|What’s in store for 2013?|
|January 08,2013 [ by Larry Chao ]||36964 Read and 1 Comment|
What new management practices will make their mark in 2013? What should we focus on to change behavior to improve organization performance?
Well, the more bells and whistles a management tool has, the further away you should run. There is no magic formula to change behavior to improve, say leadership effectiveness or teamwork.
Most new management tools are old ideas re-packaged with new covers. The secret is no longer the idea per se, but how you train people in a more compelling way.
Let me tell you two popular management ideas that dominated 2012 and will likely continue into 2013 and beyond, until we get it right.
Effective Leadership, Again
First, improving the way leaders coach, empower and develop their subordinates. With all the hoopla around disruptive market change, speed of execution and innovation, the goal is to get everyone, not just leaders, to think more and be more accountable for decision-making. More effective thinking leads to higher quality, faster decision-making throughout the organization. It is a competitive advantage.
In the past, people seemed to prefer to let their boss do all the thinking and to take all the risk. The boss became to bottleneck. Moreover, he did not know all the answers. His subordinates knew much more about market dynamics because they were closer to customers. Now, to be competitive, coaching people to think and make better decisions is the name of the game.
Breaking Down Silos, Again
Second, breaking down functional barriers and improving cross-functional execution. So much energy, time and resources are wasted fighting internal battles or blaming others. So if you can get everyone from different functions aimed in the right direction and coordinating common company-wide objectives, you can generate significantly better results than any other management software solution or process improvement.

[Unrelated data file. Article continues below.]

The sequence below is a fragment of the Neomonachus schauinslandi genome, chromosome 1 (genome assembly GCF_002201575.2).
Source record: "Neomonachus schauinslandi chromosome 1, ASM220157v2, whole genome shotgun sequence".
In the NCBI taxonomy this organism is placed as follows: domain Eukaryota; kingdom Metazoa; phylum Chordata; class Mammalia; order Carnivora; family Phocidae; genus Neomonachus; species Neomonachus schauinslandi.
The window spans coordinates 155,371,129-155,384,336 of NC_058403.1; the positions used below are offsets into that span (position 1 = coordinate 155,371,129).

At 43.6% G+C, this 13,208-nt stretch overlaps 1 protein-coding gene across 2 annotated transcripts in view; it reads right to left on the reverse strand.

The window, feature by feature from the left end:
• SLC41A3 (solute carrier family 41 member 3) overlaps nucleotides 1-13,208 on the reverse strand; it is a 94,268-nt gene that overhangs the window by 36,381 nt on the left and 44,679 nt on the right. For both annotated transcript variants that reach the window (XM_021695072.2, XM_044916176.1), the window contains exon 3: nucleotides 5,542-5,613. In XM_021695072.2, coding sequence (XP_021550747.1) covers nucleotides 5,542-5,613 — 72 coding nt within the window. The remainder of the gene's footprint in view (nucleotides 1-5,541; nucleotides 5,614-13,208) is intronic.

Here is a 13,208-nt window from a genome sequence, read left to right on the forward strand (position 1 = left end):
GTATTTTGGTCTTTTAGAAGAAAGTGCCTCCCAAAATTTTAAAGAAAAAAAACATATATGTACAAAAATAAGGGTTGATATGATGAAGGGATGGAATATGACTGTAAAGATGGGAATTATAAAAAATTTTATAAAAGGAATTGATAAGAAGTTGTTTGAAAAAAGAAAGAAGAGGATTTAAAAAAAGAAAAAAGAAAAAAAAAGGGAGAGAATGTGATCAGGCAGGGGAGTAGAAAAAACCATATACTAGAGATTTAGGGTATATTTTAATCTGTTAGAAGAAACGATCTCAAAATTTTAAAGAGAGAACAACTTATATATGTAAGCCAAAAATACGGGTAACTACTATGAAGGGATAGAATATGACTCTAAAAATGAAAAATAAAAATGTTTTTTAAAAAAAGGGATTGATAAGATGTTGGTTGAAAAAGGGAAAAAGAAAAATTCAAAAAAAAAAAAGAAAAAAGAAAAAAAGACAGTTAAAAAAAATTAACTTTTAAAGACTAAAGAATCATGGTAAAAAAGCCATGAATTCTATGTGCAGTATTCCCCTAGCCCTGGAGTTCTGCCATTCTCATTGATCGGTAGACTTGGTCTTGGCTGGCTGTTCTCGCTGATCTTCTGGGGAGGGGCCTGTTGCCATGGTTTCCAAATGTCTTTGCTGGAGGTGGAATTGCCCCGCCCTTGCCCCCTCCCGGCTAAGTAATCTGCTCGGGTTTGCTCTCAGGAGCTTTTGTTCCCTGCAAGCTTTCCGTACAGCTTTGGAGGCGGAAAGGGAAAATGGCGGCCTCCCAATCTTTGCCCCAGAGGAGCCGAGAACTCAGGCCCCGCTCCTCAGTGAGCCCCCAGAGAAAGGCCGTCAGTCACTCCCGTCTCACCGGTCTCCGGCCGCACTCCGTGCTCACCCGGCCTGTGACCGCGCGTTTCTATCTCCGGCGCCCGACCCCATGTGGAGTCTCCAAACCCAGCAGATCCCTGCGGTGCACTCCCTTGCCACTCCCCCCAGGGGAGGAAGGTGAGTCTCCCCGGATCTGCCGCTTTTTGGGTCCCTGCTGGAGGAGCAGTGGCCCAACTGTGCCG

People who know how to think collaboratively and work together know how to generate company results. They will figure out and execute the best solutions, regardless of whether they have the right software of process improvement in place. Invest in collaboration.
No More Theory, Practice How It’s Done
Telling people how important leadership and teamwork is had fallen on deaf ears. Everyone know, but how do you get them to practice it?
A large part of this answer lies in training people in the context of their actual job situations. Without this context, the training is irrelevant. Experience shows that people need to practice what they actually do on the job, not in theoretical situations or where they have to take a leap of faith and apply principles learned in training workshops back on the job. If you don’t practice what you actually need to do back on the job in a training workshop, then you will not behave differently.
Changing behavior is not easy. If it was, you’d go to training once and then never have to repeat it. Fact is, you have to do it right. Executing training properly is vital. Specifically, you have to practice new behaviors in the context of real work, so that you are rehearsing in practice, what you must do differently back on the job. It is all about the quality and context of the training, not any new earth shattering behavior that we have never thought about.
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